His mother rubbed the bridge of her nose and muttered behind her hand. “He didn’t want an athlete as much as he didn’t want a gay son.” She sighed, placing her hands on the table. “It’s easy to judge your father harshly, but let me try to present his side. He didn’t really grow up until college. He was the quintessential short nerdy kid with glasses and no athletic skills, except for one.”
His father was athletic? His shock showed. “What skill?” He expected a solitary sport like archery or bowling.
His mother raised one eyebrow, stalling, messing with him.
“Archery? Bowling? Lacrosse?” he guessed. He would have said chess if it could have been classified as a sport. A sport of the mind, maybe.
“Lacrosse? What type of school do you think he attended? A prep school?” She shook her head as if her words didn’t already negate his guesses. “He could run fast. It was the only way to stay away from the bullies. Apparently, the slowest target got the swirly, got trapped in his locker, or was on the losing side of a wedgie.”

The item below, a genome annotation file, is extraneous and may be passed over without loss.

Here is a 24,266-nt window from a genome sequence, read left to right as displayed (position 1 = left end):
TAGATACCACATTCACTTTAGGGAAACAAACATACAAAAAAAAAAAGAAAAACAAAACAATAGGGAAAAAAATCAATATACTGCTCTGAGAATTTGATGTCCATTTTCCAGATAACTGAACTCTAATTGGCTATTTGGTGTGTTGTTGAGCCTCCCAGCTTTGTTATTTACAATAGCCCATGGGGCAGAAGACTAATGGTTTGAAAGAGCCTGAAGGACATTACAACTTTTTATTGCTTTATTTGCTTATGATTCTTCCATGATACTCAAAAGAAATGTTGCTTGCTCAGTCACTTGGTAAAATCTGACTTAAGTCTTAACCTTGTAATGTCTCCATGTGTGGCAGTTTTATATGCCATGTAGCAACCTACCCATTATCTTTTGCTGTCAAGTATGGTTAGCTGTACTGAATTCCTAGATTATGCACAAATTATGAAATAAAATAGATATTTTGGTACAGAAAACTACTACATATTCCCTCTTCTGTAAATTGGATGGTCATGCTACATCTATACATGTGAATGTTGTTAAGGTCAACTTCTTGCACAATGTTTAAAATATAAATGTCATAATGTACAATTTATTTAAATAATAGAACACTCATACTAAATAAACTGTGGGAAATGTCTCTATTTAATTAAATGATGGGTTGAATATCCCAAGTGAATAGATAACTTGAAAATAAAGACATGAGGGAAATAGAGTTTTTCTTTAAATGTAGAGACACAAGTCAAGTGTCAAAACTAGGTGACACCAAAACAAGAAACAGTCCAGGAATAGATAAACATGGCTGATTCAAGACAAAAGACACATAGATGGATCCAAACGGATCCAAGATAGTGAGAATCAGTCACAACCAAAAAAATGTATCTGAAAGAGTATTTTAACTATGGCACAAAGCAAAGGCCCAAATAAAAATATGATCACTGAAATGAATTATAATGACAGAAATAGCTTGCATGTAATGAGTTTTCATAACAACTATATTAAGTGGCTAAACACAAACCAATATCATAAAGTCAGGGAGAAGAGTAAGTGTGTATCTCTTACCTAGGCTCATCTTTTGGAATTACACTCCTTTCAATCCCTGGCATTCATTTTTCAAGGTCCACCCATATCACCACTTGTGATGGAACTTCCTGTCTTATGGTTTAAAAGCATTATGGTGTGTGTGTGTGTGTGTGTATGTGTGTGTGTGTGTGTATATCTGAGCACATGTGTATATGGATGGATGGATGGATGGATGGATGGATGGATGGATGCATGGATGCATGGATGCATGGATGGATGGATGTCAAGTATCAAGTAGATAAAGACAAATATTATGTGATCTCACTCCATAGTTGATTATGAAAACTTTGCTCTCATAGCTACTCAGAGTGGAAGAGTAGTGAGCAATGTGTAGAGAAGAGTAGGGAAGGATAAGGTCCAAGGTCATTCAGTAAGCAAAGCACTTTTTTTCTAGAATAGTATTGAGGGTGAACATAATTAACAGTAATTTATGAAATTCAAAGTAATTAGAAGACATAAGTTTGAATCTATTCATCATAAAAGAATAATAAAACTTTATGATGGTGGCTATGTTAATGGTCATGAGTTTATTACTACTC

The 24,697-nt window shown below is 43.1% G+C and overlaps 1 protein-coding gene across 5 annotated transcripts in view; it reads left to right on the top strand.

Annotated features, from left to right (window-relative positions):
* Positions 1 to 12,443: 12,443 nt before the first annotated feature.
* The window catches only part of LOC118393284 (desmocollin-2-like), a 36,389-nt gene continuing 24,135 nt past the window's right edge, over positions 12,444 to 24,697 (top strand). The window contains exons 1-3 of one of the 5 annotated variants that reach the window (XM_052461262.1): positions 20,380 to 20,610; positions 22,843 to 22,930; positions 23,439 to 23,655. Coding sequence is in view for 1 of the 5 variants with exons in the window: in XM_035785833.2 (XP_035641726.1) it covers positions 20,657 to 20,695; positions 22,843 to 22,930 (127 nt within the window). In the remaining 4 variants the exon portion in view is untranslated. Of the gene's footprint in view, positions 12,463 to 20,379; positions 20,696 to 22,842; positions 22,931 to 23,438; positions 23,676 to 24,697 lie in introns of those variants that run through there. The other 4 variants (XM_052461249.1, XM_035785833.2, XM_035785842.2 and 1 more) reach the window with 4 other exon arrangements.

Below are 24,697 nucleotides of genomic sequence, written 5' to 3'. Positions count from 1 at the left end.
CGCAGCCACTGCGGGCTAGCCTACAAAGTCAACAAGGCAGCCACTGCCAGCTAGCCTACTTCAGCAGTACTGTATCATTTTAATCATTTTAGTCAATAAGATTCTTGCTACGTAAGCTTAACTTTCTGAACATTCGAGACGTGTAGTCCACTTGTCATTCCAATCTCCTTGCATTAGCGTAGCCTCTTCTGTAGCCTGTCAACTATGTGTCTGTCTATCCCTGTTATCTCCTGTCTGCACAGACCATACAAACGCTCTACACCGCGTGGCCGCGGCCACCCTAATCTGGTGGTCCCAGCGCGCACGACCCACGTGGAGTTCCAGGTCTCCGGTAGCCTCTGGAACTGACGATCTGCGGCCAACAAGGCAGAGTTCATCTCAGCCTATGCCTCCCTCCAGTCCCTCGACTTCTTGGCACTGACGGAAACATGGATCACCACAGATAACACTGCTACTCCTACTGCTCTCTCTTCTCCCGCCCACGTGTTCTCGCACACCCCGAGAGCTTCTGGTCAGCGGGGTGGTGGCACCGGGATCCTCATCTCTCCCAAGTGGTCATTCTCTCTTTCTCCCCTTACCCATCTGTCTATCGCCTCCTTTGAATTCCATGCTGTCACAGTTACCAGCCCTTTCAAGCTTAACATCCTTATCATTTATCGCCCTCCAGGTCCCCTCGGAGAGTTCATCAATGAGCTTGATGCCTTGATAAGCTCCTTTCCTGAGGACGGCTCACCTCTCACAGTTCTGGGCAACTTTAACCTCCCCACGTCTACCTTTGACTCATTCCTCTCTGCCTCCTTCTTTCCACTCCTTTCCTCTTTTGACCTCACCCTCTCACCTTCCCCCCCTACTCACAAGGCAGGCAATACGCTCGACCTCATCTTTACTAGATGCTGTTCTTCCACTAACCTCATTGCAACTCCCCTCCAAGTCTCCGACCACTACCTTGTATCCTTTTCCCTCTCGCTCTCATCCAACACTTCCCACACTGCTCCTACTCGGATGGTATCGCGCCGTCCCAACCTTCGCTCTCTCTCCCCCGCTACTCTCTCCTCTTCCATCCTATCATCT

The thought of his father sprinting everywhere made him realize they were more alike than he originally thought. The larger, heavier bullies would not be able to keep up. He had probably hid a lot, too. “Well, at least we have that in common.”
His mother cradled his hand in hers. “He didn’t want you to have that in common. He wanted you to be this tough kid no one would hassle. It was especially important when he realized you weren’t going to get Grandfather Buell’s height. Boys tend to pick on smaller boys.”
“Some girls do, too.” He remembered the angry British girl who had given him a bloody nose and a black eye. It may have started over an argument about fairies, but ended when he had called her a ginger beer. It didn’t matter that he only repeated what she said, unaware of the meaning or the repercussion of his words.
Her fingers tightened on his, perhaps remembering the incident. “He wanted things to be easier for you. As Pagans, we’ve been victims of discrimination. Even dancing in a circle in the yard to welcome spring caused one landlord to cancel our rental agreement. He told us he was going to sell the house, but he never did.”